(b Raiding, (Doborján), 22 Oct 1811; d Bayreuth, 31 July 1886). Hungarian composer, pianist and teacher. He was one of the leaders of the Romantic movement in music. In his compositions he developed new methods, both imaginative and technical, which left their mark upon his forward-looking contemporaries and anticipated some 20th-century ideas and procedures; he also evolved the method of ‘transformation of themes’ as part of his revolution in form, made radical experiments in harmony and invented the symphonic poem for orchestra. As the greatest piano virtuoso of his time, he used his sensational technique and captivating concert personality not only for personal effect but to spread, through his transcriptions, knowledge of other composers’ music. As a conductor and teacher, especially at Weimar, he made himself the most influential figure of the New German School dedicated to progress in music. His unremitting championship of Wagner and Berlioz helped these composers achieve a wider European fame. Equally important was his unrivalled commitment to preserving and promoting the best of the past, including Bach, Handel, Schubert, Weber and above all Beethoven; his performances of such works as Beethoven’s Ninth Symphony and Hammerklavier Sonata created new audiences for music hitherto regarded as incomprehensible. The seeming contradictions in his personal life – a strong religious impulse mingled with a love of worldly sensation – were resolved by him with difficulty. Yet the vast amount of new biographical information makes the unthinking view of him as ‘half gypsy, half priest’ impossible to sustain. He contained in his character more of the ideals and aspirations of the 19th century than any other major musician.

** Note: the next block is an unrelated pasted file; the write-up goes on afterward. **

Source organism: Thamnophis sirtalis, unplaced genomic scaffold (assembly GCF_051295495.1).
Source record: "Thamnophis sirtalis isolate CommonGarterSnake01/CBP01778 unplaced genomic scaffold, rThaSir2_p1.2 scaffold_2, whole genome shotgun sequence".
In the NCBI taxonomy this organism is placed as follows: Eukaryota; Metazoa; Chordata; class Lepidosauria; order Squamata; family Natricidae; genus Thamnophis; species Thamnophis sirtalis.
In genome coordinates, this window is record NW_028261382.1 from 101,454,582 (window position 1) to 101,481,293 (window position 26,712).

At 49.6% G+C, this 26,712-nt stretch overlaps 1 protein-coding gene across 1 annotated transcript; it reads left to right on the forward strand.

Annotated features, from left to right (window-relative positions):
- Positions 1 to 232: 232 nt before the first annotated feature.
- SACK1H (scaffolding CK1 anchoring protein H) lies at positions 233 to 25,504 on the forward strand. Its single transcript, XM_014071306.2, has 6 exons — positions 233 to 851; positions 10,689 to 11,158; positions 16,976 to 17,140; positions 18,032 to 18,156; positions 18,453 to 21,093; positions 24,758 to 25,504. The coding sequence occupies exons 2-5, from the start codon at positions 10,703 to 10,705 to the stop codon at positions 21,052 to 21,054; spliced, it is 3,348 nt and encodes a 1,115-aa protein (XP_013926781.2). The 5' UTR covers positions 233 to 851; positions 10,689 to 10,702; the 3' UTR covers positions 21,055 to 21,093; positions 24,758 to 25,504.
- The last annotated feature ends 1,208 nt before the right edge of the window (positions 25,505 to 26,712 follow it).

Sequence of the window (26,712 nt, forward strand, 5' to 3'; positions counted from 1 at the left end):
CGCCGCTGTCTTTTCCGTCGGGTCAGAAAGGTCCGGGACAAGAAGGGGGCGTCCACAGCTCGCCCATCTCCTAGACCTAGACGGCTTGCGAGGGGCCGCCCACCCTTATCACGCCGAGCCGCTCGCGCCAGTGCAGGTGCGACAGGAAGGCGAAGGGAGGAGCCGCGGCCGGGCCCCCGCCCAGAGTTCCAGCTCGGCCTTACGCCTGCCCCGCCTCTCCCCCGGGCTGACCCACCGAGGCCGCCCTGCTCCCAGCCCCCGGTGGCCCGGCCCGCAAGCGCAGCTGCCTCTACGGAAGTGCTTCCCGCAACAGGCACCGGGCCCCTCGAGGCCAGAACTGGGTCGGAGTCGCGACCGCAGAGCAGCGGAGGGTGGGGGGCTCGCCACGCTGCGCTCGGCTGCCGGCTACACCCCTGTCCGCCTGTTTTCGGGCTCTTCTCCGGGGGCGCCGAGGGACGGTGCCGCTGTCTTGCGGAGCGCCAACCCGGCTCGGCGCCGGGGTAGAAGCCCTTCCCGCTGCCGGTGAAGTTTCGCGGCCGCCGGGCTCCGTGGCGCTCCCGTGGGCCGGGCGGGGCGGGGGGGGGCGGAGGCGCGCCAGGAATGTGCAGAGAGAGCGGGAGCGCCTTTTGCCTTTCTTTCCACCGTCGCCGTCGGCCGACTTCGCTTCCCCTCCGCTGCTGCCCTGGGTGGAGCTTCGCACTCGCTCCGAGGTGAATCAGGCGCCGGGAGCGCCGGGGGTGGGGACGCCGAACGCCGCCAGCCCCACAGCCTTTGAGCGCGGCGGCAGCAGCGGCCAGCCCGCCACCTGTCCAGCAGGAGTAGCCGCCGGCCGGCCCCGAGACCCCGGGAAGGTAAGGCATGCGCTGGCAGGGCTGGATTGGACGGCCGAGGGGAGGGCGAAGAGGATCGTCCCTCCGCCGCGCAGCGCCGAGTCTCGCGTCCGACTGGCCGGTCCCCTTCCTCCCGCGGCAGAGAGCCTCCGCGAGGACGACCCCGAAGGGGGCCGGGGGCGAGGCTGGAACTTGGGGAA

Profile from The New Grove dictionary of Music and Musicians